How Our Brains Filter Information

Our brains are constantly processing information. Unfortunately, to cope with such large volumes, it often takes shortcuts without informing us.

All brains process information in a biased way. For example, we are hardwired to discount information that does not conform to our beliefs. What you might not know is that reading information that goes against your point of view can make you all the more convinced you are right. As someone who regularly tries to read the other side of an argument, this struck me as incredibly interesting.

How is it that two groups of people with polarizing opinions on a social issue can read the same information and both come away with stronger opinions than before?

In one experiment (abstract below), researches had participants on both sides of the capital punishment argument read two scholarly articles on the issue. One article favored capital punishment and the other didn't. One would expect, reasonable, rational people to discover that the issue was more complex than the subjects had initially suspected and therefore subjects would move slightly off the edges and closer to one another (rather than increasing polarization). At worst you would expect the disconfirming evidence to be ignored. Confirmation Bias and Dissonance Theory, predict that people would filter that information and find reasons to refute the paper not supporting their view finding every possible flaw.

Through such biased assimilation of information people increase their support for an entrenched position and both sides of a given issue can have their positions bolstered by the same information.

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Biased Assimilation and Attitude Polarization: The Effects of Prior Theories on Subsequently Considered Evidence

People who hold strong opinions on complex social issues are likely to examine relevant empirical evidence in a biased manner. They are apt to accept “con- firming” evidence at face value while subjecting “disconfirming” evidence to critical evaluation, and as a result to draw undue support for their initial positions from mixed or random empirical findings. Thus, the result of exposing contending factions in a social dispute to an identical body of relevant empirical evidence may be not a narrowing of disagreement but rather an in- crease in polarization. To test these assumptions and predictions, subjects supporting and opposing capital punishment were exposed to two purported studies, one seemingly confirming and one seemingly disconfirming their existing beliefs about the deterrent efficacy of the death penalty. As predicted, both proponents and opponents of capital punishment rated those results and procedures that confirmed their own beliefs to be the more convincing and probative ones, and they reported corresponding shifts in their beliefs as the various results and procedures were presented. The net effect of such evaluations and opinion shifts was the postulated increase in attitude polarization.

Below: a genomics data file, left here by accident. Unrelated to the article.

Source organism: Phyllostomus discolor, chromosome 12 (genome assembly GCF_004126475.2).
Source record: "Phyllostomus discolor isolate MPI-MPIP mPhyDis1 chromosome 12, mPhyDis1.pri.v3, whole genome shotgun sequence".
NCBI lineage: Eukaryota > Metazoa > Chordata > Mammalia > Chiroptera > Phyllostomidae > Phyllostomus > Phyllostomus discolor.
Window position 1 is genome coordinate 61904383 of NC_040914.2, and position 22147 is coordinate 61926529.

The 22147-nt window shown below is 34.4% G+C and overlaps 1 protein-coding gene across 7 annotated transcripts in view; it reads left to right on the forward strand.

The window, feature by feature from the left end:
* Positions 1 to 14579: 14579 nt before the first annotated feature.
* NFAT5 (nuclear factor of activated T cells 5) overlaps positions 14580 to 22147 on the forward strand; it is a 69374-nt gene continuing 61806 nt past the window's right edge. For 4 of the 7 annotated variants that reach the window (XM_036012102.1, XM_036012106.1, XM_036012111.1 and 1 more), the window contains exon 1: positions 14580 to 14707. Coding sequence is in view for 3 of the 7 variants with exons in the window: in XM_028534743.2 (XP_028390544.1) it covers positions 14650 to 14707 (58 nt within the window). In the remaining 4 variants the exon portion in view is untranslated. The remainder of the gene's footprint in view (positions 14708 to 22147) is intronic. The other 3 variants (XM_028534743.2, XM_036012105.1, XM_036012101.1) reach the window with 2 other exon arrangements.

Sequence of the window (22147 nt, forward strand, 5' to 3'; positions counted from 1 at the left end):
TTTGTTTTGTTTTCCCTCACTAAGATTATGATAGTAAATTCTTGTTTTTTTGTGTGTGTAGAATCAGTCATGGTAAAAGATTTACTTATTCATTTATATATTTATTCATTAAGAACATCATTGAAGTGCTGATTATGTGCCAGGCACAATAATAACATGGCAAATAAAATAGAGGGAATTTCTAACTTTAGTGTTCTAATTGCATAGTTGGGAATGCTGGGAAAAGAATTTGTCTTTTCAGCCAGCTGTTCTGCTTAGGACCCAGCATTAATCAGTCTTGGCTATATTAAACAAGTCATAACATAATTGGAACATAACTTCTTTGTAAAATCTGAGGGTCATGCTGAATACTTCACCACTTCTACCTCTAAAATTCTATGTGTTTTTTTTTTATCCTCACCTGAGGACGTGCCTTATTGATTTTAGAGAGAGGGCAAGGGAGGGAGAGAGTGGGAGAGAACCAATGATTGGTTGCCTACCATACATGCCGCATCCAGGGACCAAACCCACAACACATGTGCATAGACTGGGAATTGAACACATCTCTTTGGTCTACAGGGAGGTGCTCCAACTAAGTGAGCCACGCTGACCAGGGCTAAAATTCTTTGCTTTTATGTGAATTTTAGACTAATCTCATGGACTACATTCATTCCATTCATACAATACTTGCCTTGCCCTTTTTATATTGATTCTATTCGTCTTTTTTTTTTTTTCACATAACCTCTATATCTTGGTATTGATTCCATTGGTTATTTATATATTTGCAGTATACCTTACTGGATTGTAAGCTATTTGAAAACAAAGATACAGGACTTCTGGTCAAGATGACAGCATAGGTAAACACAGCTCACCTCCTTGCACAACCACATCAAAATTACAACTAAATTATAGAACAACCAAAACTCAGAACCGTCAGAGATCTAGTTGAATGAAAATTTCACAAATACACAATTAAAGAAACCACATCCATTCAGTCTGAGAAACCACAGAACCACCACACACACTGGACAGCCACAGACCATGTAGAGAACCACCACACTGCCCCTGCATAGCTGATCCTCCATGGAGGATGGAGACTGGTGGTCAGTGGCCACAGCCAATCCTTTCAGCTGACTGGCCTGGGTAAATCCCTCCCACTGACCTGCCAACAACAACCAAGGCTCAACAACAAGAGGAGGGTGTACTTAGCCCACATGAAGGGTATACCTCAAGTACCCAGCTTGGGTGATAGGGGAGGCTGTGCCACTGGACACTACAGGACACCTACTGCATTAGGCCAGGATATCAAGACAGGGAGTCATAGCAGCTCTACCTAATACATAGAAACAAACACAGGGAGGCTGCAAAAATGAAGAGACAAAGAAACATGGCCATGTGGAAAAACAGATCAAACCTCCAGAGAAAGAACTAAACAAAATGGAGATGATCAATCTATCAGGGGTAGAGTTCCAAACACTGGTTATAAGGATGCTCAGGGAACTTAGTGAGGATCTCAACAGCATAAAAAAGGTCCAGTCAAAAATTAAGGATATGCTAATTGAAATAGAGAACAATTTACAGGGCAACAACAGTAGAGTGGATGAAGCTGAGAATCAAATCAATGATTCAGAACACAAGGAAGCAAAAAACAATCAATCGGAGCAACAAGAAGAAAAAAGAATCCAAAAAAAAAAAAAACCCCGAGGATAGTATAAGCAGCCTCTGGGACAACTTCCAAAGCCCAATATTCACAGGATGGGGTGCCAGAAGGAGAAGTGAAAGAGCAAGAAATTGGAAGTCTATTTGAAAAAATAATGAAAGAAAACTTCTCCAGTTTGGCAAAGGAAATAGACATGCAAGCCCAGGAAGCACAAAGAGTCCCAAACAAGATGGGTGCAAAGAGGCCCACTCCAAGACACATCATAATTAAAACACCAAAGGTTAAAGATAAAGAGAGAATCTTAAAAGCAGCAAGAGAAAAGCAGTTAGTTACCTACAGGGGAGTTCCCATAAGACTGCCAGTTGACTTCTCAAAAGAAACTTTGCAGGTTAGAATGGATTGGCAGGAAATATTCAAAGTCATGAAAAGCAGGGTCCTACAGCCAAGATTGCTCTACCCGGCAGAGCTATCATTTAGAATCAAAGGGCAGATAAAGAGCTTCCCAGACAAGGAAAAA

Source: Biased Assimilation and Attitude Polarization: The Effects of Prior Theories on Subsequently Considered Evidence. Journal of Personality and Social Psychology. 1979, Vol. 37, No. 11, 2098-2109